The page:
Now, as I think back on those nights, the memory comes to me through a hazy filter–the kind that is warm and blurred just on the edges. I don’t have very many good memories of childhood. My childhood was one of sexual abuse, betrayal, emotional abuse, eating disorders, and so on. That I still have this one piece to remember fondly is almost a miracle on its own.
Maybe my desire to preserve this memory is why I waited so long to try Chicken-N-Mo. As of this month, I’ve lived in Spokane for eight years, and yet I had never eaten at this Spokane staple. On Friday night, I decided it was time to do this one new thing.
My wife and I scrapped our planned meal for the night, and set our sights instead on grabbing some chicken to go and heading over to Community Pint (another new thing) for an accompanying beer.
Chicken-N-Mo is a small establishment tucked away between punk music venues on Sprague Avenue, an unlikely place for a soul food restaurant. Inside were two teens working behind the counter, a boy and a girl. They looked alike, and I was struck by the familiar feeling of working in a family business. As we waited for our turn to order, an older gentleman hobbled out front to greet regulars and swap stories with friends. I was reminded of home, of being an eight-year-old girl fidgeting in her seat, of the way frying oil, spices, and flour co-mingle in the air.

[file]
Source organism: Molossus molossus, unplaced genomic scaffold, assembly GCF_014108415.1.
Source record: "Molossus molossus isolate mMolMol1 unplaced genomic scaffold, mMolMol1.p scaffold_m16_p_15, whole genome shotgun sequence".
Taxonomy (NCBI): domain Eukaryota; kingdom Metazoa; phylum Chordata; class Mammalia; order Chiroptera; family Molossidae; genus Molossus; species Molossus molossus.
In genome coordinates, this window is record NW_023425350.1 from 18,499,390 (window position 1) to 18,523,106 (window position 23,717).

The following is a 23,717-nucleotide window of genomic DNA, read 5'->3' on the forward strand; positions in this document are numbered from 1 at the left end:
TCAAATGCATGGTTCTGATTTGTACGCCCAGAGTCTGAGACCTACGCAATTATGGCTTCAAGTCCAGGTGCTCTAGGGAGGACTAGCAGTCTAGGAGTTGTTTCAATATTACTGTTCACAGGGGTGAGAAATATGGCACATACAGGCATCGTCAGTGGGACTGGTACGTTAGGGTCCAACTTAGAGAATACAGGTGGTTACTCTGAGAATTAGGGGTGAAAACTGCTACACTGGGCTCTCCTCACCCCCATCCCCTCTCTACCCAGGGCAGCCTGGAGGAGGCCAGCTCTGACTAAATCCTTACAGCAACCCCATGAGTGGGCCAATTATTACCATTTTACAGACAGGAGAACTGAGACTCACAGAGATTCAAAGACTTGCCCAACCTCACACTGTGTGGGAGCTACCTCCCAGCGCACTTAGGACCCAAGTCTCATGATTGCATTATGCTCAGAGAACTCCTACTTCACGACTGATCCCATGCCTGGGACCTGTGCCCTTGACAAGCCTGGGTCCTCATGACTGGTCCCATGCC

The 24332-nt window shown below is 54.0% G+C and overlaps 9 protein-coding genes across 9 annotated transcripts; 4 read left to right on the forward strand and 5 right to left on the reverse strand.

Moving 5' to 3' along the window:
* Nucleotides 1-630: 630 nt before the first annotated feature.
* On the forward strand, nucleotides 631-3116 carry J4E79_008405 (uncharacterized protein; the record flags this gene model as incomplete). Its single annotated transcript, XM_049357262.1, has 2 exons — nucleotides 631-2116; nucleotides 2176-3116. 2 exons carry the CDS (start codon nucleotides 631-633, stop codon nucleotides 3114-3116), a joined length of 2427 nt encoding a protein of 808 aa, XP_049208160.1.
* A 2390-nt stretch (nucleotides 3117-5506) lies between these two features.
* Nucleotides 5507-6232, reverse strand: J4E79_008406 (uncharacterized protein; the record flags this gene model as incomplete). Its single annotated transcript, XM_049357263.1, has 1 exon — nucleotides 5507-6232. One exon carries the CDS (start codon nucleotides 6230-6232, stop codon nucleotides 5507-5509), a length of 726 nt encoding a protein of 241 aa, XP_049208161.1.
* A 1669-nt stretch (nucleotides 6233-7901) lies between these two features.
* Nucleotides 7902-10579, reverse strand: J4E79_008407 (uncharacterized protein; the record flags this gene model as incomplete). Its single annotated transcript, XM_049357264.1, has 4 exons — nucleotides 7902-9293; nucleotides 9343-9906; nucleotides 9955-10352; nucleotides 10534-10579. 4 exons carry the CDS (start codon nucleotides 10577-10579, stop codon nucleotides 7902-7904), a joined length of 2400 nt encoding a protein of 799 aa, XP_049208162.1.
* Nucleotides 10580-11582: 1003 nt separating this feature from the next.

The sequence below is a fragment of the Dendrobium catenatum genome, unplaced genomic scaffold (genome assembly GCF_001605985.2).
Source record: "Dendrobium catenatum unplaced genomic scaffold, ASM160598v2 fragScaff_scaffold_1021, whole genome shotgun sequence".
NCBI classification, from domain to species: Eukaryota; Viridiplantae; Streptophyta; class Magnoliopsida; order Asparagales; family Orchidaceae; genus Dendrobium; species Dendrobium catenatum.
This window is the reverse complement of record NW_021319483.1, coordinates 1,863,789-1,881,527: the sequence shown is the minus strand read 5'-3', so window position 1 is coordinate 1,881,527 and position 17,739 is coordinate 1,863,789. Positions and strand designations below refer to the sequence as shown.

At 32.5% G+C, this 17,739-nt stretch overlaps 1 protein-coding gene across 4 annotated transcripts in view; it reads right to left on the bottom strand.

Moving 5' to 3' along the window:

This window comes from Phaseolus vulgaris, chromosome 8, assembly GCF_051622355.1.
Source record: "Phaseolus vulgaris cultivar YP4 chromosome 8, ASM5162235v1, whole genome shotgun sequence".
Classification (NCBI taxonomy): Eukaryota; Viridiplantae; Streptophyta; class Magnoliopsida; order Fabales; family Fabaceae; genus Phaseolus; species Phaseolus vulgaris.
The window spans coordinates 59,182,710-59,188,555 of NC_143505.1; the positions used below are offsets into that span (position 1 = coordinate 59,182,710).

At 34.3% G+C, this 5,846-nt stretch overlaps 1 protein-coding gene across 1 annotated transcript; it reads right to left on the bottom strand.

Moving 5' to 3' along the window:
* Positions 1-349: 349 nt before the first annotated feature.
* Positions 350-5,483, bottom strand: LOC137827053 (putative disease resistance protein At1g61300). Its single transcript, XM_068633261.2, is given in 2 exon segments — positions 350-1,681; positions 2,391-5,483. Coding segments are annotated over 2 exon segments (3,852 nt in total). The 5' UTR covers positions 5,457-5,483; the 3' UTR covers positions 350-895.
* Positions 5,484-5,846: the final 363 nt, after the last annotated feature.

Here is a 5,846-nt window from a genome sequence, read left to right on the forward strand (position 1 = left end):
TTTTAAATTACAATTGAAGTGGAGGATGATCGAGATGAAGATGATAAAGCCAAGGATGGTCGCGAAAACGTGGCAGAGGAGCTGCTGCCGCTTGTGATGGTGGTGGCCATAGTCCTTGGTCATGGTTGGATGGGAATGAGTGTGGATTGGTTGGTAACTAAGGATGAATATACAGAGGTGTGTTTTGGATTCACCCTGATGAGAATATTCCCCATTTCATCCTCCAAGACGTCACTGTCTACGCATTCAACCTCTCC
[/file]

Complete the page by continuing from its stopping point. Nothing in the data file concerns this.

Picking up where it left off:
Our order didn’t take long (two dark-piece meals), and I almost regretted not staying to eat. The restaurant was quaint in the best way, filled with sports memorabilia from local high school and college teams, replicas of paintings by Ruth Russell Williams, and photos of famous African American activists and artists. This all added to my own nostalgia.
We picked up our order and brought it to the beer bar, where it was my friend’s first night of serving (another new thing). Everyone in the joint was jealous after we opened the styrofoam containers to reveal golden, glistening, homemade fried chicken. I ordered mine with a side of jo-jos and coleslaw. I also picked up a cup of their homemade barbecue sauce, which was without a doubt the best sauce I’ve ever had the pleasure of eating.
While the sides were delicious in their own right, the chicken was divine. The crust was crispy and flavorful, while the meat was juicy and tender. I even got my very own drumstick. I couldn’t have asked for a better way to remember the past while looking to the future.
I will be the first to admit that this new thing didn’t ask me to stretch my comfort zone, but it did get me out of the house, it did afford me an opportunity to support a local business, and I enjoyed myself. Sometimes smiling can feel like a revolutionary act in the face of mental illness. And I sure did smile.